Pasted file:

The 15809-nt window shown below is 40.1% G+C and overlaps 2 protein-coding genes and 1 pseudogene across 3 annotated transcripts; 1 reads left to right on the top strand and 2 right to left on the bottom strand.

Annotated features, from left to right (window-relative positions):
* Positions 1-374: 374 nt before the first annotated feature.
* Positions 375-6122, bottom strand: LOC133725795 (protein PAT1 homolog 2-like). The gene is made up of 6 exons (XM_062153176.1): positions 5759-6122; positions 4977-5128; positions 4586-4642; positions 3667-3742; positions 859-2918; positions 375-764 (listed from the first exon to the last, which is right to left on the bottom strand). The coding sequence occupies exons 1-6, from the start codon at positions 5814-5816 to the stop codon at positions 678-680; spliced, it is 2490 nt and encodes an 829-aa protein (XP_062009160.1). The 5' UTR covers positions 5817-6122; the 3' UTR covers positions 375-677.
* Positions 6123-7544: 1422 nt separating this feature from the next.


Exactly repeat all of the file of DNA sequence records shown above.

The 15809-nt window shown below is 40.1% G+C and overlaps 2 protein-coding genes and 1 pseudogene across 3 annotated transcripts; 1 reads left to right on the top strand and 2 right to left on the bottom strand.

Annotated features, from left to right (window-relative positions):
* Positions 1-374: 374 nt before the first annotated feature.
* Positions 375-6122, bottom strand: LOC133725795 (protein PAT1 homolog 2-like). The gene is made up of 6 exons (XM_062153176.1): positions 5759-6122; positions 4977-5128; positions 4586-4642; positions 3667-3742; positions 859-2918; positions 375-764 (listed from the first exon to the last, which is right to left on the bottom strand). The coding sequence occupies exons 1-6, from the start codon at positions 5814-5816 to the stop codon at positions 678-680; spliced, it is 2490 nt and encodes an 829-aa protein (XP_062009160.1). The 5' UTR covers positions 5817-6122; the 3' UTR covers positions 375-677.
* Positions 6123-7544: 1422 nt separating this feature from the next.